Ph.D. Institute for Resources, Environment and Sustainability, University of British Columbia
Office: BH 159A ~ Phone: 360-650-4890 ~ E-Mail:  


Fall 2020 Office Hours:  Will not be teaching spring quarter

Jason M. Brown, PhD is from Southern California. He studied anthropology as an undergraduate and did joint Master's degrees from Yale University in forestry and theology. In 2017 he completed his PhD at the Institute for Resources, Environment and Sustainability (IRES) from the University of British Columbia. He is currently a Sessional Instructor at Simon Fraser University in Vancouver, BC where he lives. His research and writing interests include, environmental ethics and theology, monastic studies, perception of place and landscape, sacred natural sites, and philosophy of the environment. He blogs at


Gianna Carotenuto

Ph.D. Art History, University of California, Los Angeles
Phone:          ~ E-Mail:
Fall 2020 Office Hours:  Not teaching fall quarter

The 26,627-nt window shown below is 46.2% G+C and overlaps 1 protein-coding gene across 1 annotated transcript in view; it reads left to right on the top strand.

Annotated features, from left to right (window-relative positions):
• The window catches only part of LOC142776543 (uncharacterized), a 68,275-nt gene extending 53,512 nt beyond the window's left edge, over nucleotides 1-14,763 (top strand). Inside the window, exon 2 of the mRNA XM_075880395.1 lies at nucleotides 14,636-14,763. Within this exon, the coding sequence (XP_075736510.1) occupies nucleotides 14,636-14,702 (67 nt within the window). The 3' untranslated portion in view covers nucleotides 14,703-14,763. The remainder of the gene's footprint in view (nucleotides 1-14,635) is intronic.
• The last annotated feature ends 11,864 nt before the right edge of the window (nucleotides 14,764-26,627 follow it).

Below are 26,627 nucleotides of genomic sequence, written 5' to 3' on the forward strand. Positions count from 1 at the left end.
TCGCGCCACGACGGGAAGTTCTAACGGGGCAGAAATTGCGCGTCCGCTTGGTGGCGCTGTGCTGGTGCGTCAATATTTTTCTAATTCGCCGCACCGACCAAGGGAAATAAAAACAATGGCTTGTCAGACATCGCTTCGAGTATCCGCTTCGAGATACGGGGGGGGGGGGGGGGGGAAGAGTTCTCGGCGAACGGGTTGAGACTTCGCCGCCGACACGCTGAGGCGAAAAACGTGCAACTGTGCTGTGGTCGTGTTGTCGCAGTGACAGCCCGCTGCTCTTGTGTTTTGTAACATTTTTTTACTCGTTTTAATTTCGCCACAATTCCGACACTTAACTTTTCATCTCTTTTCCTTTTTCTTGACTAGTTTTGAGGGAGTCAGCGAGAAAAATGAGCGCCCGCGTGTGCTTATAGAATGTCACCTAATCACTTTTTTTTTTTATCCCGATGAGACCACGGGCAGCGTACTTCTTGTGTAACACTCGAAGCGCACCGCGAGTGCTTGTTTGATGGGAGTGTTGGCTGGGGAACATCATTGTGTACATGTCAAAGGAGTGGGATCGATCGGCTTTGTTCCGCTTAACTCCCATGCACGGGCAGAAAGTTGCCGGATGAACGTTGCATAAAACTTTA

Gianna Carotenuto is trained as an Art Historian specializing in the art, culture, architecture and multi-religious histories of South India and South East Asia. Her concentration in Post-Colonial Theory and Feminism informs her research in the areas of identity and gender politics, representations of otherness, exoticism, Orientalism, and indigenous resistance. In particular, she explores the advent of photography as a catalyst for the break down in colonial regimes, the impact of photography on representation, and indigenous use of photography to re-narrate their history.  Current research looks at contemporary appropriation of indigenous culture. Gianna is active in the contemporary art world as curator, legal expert, appraiser, advisor to collectors and artist in residency programs. She is the author of numerous articles including “Domesticating the Harem: The ‘New Woman’ in Colonial Indian Photography, 1895-1915,” The New Woman International: Representations in Photography and Film, 1870 to 1960’s (Ann Arbor: University of Michigan Press); and “Masculinity and Domesticity: Orientalizing Gender in the Nizam of Hyderabad’s Zenana” in Gender and the Colonial Archive, (New Delhi: Marg Publications). Her courses address the intersections of East & West, primarily through the photographic lens and cover topics such as Geography and Mapping of Empire, Islam in India, Sacred Landscape, Colonial Feminism, Art for Social Justice, Global Histories of Photography, Indigenous Art of No/So America and Their Histories of Resistance.


Carrie Frederick Frost

Ph.D. Religious Studies, University of Virginia
Office: BH 159A ~ Phone: 360-650-3033 ~ E-Mail:
Fall 2020 Office Hours: By appointment